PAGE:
Training Tip: Understanding Negative Punishment

Negative punishment sounds like a horrible way to shape your pet’s behaviors, but it is actually quite humane and effective.  

It is crucial to understand what is meant by “positive” and “negative”, as well as what is meant by “punishment” and “reinforcement.”  In the context of operant conditioning (a type of learning) the terms “positive” and “negative” refer to whether you are adding something to the pet’s experience (positive) or removing something from the pet’s experience (negative).  “Reinforcement” can be either positive or negative, yet always results in increased expression of that behavior.  “Punishment” can be either positive or negative, yet always results in decreased expression of that behavior.  Using these definitions, “negative punishment”, is removing something in order to decrease the incidence of that behavior.

Jumping up behavior in dogs in a good example of how effective negative punishment can be when used correctly. Many owners try to teach their dog not to jump up by using the following techniques: talking, yelling, pushing, shoving, grabbing paws, and kneeing chests. Owners think they are using a positive punishment (adding something to decrease the behavior). What many owners fail to realize is that their actions give attention to the dog. The dog jumped up to seek attention. By providing attention, the behavior increases. Therefore, the owners are inadvertently using positive reinforcement (adding something to increase the behavior). Negative punishment is much more effective for this problem behavior. The dog jumps up, the owner removes herself (and her attention), and the behavior decreases because there is no reward. The owner can easily take a step backwards and turn away when their dog jumps up. I often call this the “cold shoulder.”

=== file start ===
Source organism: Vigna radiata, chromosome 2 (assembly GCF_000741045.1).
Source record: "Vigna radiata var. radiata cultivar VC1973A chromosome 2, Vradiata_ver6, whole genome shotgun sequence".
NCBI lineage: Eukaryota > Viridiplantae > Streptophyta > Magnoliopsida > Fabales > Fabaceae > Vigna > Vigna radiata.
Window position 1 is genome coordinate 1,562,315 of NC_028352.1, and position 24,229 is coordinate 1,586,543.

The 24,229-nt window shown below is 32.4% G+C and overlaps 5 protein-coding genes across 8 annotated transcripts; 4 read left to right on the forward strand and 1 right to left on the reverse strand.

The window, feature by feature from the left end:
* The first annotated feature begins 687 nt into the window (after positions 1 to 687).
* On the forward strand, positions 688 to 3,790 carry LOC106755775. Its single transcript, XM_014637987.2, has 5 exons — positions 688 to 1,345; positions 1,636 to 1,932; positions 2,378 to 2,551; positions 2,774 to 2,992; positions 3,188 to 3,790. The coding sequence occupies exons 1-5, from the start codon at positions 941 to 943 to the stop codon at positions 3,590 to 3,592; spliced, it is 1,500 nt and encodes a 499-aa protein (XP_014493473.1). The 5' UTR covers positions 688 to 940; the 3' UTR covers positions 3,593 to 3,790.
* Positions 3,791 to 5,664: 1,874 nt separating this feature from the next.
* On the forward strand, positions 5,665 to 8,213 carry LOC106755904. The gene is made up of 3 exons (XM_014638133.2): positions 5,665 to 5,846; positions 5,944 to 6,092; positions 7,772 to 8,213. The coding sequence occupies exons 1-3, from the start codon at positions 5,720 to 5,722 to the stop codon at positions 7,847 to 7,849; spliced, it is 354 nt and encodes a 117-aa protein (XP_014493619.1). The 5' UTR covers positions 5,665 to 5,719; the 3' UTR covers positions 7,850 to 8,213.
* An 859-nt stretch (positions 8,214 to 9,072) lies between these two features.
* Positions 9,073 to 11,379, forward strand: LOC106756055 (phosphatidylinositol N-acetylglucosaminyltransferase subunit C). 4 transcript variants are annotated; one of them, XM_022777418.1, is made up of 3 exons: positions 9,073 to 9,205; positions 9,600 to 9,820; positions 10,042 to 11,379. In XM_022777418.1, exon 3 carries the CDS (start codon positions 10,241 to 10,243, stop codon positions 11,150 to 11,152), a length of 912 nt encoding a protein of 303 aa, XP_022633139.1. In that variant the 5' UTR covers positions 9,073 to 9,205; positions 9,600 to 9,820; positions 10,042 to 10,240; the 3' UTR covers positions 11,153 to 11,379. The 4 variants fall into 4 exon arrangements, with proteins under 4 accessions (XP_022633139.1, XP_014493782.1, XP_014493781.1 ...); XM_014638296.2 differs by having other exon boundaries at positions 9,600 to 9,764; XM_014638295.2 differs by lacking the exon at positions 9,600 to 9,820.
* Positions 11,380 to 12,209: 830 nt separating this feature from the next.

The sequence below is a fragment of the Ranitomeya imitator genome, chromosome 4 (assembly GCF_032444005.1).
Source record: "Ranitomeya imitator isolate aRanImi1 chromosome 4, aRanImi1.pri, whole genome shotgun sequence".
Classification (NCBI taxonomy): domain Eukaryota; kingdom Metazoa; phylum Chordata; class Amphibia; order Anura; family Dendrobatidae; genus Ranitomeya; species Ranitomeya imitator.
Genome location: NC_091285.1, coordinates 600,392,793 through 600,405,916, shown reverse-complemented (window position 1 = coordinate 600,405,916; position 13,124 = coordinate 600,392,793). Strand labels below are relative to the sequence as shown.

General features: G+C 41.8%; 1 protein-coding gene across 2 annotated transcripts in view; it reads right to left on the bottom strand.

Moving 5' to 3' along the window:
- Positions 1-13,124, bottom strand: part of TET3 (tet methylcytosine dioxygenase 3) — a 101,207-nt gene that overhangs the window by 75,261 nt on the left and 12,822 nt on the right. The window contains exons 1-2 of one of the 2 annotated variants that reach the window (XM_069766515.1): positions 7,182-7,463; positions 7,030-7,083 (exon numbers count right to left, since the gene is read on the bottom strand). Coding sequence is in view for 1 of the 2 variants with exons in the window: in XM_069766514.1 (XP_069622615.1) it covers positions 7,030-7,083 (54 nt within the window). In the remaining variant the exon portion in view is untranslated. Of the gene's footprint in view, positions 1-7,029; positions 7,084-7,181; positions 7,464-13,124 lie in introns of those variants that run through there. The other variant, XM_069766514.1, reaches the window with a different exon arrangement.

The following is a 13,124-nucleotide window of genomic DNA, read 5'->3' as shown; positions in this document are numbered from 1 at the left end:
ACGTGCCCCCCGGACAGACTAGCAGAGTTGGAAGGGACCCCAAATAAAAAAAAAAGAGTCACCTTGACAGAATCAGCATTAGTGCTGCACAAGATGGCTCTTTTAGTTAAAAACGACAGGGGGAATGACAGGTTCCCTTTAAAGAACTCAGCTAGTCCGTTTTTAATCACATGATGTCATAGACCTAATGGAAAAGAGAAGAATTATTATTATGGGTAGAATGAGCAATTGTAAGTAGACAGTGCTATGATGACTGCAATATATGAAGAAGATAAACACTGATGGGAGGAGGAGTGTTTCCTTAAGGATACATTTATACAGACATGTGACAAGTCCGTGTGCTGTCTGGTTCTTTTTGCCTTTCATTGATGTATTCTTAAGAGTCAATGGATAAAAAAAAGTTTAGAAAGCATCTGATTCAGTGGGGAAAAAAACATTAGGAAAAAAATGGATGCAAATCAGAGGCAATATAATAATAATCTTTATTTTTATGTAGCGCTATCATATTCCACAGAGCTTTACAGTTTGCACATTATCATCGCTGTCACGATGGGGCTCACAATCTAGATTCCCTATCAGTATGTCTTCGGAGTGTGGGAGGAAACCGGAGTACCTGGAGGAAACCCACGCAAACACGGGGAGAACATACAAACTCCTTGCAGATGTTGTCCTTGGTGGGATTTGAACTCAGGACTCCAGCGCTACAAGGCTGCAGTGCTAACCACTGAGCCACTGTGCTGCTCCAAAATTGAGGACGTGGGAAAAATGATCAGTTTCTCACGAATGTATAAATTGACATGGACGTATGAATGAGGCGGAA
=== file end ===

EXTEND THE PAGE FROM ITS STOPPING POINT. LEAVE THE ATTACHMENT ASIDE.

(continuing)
Negative punishment should not disrupt the bond you have with your pet. When you withdraw your attention, or yourself, in response to a “bad” behavior, do so for not much more than a minute. Prolonged social isolation may cause stress and anxiety. As with positive reinforcement, timing is important. You must remove the rewarding stimulus within a few seconds of when the behavior occurred.    

This week, try to ignore your pet’s pushy and attention seeking behavior. Notice if your pet’s behavior initially worsens. Pets will try harder using previously successful behaviors which resulted in attention. If you are consistent with ignoring their pushy and attention seeking behaviors, that behavior will eventually come to end.  

Let me know how it goes!